- details of goods taken for your own use and of goods ‘bartered’ with other traders
- invoices or receipts for all your purchases – in cases where a receipt can’t be obtained, you must keep a day by day record
- itemised telephone bills where the telephone line is used only partly for business purposes
- a detailed log of your business mileage where you use your car both for business and personal purposes
If you are a PAYE employee or a company director
You must keep records and documents at least until the anniversary of the filing date for the year. For the tax year 1996/97, this means 31 January 1999.
The main items required are:
- Form P60 – the certificate issued by your employer at the end of the tax year, giving details of your gross pay and the tax deducted. Your employer must provide you with this by 31 May
- Part 1A of the new version of form P45 – issued when you change jobs. The new form, which should have been used from 6th April 1996, now has four parts, which allows a former employee to keep part 1A for his or her own tax records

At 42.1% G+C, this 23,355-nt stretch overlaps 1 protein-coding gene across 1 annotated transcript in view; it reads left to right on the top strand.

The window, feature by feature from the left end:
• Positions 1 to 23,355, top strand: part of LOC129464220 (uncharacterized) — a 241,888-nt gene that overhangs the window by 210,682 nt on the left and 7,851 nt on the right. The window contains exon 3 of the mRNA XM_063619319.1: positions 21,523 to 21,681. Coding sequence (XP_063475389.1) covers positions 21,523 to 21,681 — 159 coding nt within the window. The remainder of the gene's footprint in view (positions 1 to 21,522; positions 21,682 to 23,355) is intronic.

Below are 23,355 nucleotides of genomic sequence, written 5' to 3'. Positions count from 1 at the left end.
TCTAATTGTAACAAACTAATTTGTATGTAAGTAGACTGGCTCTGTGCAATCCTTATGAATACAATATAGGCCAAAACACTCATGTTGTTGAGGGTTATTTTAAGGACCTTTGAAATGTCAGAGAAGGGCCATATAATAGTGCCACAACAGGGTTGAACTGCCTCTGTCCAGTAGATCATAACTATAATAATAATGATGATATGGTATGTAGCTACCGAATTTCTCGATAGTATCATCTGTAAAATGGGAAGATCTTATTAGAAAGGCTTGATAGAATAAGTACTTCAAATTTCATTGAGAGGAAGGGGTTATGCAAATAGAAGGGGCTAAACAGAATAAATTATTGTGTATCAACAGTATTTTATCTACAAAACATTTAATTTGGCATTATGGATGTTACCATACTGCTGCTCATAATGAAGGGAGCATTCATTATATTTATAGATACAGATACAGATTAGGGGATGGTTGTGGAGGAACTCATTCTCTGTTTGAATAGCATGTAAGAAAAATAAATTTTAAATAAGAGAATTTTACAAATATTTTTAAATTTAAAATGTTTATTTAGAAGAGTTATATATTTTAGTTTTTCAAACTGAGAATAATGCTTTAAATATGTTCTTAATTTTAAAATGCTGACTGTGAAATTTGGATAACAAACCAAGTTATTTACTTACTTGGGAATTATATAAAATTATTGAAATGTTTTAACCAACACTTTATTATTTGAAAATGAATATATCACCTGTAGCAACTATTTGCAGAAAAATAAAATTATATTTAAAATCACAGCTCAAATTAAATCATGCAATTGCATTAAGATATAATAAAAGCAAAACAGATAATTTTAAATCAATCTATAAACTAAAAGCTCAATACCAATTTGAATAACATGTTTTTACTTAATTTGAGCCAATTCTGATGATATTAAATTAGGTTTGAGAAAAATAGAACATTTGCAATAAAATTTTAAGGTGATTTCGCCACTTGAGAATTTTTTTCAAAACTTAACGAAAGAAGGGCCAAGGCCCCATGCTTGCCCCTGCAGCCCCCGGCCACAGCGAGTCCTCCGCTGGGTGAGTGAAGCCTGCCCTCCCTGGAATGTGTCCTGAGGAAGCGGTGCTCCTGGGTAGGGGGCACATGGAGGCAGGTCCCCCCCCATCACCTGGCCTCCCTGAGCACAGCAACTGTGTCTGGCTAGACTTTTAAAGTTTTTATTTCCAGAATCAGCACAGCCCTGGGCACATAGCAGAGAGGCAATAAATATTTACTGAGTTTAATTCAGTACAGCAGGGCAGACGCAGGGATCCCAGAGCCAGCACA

- Details of taxable benefits and expense payments. The new rules now require an employer to give an employee a copy of his form P11D or P9D by 6 July
- Details of any tax deductible expenses
- A record of any tips or other incidental receipts that you receive, written up on a daily basis
- A travel log showing the date, purpose and mileage of each business journey – this applies whether you use a personal or company car for business
- Bank and building society statements and passbooks
- Dividend counterfoils and brokers contract notes
- Documents relating to taxable state benefits
- Child Support Agency assessments.
Obviously it is important that employers supply copies of forms P11D, P9D and P60 to their staff, so that they can comply with their self assessment obligations.
Make the most of your accountant
Advice from your accountant can save you money, and while looking at your tax affairs it may be an opportune moment to review his or her role in your affairs right across your business and personal finances.